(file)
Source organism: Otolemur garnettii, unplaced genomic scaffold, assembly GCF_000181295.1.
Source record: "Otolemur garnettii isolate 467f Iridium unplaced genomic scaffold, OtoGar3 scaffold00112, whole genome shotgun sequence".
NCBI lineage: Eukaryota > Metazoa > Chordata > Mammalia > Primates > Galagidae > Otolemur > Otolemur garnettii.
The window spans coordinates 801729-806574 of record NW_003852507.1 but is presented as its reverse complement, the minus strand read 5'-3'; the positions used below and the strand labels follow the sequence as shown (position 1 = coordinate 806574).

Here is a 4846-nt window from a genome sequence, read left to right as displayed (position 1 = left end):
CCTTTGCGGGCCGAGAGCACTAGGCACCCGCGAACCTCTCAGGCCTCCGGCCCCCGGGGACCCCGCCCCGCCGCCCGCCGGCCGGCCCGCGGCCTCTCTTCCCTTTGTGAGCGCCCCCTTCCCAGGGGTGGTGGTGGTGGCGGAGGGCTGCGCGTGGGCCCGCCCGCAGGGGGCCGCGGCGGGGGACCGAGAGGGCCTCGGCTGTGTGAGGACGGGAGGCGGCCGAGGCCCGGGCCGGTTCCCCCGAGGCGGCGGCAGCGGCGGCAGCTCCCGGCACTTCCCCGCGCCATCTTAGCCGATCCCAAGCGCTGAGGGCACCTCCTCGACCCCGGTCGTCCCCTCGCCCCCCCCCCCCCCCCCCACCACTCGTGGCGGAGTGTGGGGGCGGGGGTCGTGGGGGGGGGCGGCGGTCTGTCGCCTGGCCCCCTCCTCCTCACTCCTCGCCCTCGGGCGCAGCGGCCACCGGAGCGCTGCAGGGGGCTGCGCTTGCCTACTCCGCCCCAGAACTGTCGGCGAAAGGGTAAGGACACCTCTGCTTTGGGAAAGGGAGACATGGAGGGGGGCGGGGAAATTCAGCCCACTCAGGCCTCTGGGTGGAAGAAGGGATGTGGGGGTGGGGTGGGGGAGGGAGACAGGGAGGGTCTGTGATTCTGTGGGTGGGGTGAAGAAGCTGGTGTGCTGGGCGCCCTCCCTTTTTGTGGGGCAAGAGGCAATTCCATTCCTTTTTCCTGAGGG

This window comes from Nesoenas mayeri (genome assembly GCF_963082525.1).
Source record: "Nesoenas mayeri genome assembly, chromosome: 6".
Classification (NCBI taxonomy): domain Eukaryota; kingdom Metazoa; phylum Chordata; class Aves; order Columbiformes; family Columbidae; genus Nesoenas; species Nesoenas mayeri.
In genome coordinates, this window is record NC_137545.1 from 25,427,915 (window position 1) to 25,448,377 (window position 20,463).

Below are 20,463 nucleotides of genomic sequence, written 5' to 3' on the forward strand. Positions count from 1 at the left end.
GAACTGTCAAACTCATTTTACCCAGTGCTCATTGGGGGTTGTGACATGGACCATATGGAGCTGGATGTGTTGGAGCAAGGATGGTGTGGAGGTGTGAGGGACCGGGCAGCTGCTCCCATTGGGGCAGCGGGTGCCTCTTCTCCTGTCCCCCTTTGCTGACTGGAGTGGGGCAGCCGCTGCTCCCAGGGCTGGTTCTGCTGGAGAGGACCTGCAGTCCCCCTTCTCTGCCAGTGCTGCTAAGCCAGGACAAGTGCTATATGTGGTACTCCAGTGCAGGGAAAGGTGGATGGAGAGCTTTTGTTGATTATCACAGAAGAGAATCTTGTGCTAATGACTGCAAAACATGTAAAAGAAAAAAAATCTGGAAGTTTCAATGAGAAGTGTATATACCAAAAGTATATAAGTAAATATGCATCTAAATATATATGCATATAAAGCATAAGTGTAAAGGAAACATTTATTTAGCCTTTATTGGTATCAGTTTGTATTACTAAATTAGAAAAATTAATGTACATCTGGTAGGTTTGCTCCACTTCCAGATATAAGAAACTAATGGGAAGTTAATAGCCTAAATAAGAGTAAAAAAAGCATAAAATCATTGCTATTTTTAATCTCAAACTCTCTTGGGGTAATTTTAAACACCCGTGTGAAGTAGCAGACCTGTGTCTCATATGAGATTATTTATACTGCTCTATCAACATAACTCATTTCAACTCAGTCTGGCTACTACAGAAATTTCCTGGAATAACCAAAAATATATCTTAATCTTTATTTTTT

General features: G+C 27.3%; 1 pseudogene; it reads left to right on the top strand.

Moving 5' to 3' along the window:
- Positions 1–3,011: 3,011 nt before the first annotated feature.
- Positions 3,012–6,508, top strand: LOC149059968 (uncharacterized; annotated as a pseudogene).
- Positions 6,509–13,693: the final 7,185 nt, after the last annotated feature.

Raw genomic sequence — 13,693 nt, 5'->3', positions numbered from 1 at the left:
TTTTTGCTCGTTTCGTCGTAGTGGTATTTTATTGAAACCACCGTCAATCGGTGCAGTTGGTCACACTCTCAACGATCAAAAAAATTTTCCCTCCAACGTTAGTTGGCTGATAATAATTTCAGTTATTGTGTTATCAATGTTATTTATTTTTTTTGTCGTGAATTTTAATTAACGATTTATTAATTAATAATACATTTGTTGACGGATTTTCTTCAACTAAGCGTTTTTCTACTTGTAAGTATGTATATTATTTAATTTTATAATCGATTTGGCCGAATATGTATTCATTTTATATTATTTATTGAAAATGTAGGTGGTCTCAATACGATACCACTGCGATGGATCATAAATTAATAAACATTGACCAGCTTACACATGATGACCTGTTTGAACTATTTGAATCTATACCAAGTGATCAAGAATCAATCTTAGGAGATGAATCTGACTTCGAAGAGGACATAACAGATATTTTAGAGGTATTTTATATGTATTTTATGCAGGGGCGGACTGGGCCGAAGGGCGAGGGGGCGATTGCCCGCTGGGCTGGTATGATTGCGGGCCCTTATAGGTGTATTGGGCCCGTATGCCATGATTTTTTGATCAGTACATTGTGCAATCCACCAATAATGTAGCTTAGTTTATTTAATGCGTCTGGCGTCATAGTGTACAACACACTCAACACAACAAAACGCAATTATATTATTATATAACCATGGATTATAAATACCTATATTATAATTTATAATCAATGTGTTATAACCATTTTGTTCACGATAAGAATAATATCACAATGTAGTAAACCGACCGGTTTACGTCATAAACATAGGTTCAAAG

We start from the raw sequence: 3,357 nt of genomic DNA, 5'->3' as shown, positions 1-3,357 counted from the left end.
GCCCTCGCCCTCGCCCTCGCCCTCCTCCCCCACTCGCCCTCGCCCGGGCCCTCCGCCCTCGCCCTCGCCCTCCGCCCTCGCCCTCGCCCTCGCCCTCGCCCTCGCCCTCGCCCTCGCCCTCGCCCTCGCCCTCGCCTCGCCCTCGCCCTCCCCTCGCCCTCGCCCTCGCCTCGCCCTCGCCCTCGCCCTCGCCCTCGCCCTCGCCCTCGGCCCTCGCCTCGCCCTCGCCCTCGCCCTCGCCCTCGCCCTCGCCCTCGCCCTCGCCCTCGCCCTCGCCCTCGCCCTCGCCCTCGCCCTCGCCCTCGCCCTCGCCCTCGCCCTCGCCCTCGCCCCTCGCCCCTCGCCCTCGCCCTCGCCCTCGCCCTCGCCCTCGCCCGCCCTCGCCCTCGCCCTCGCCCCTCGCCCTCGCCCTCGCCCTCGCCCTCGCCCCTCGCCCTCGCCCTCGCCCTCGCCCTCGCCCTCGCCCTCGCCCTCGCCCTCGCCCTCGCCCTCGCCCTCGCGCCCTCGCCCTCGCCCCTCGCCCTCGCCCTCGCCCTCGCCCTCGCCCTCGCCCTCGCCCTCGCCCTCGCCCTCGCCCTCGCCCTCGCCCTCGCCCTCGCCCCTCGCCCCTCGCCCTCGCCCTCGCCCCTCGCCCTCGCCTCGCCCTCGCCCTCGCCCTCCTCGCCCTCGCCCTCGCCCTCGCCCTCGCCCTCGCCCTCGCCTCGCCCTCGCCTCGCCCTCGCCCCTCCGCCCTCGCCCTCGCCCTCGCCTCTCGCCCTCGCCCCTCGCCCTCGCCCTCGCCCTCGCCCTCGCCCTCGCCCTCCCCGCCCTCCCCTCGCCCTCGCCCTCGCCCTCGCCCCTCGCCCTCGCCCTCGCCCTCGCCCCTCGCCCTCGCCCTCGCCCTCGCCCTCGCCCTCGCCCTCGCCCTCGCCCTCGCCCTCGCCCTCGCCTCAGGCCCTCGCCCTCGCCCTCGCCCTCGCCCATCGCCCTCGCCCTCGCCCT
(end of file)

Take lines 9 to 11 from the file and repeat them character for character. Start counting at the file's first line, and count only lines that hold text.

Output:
Classification (NCBI taxonomy): domain Eukaryota; kingdom Metazoa; phylum Chordata; class Aves; order Columbiformes; family Columbidae; genus Nesoenas; species Nesoenas mayeri.
In genome coordinates, this window is record NC_137545.1 from 25,427,915 (window position 1) to 25,448,377 (window position 20,463).

Below are 20,463 nucleotides of genomic sequence, written 5' to 3' on the forward strand. Positions count from 1 at the left end.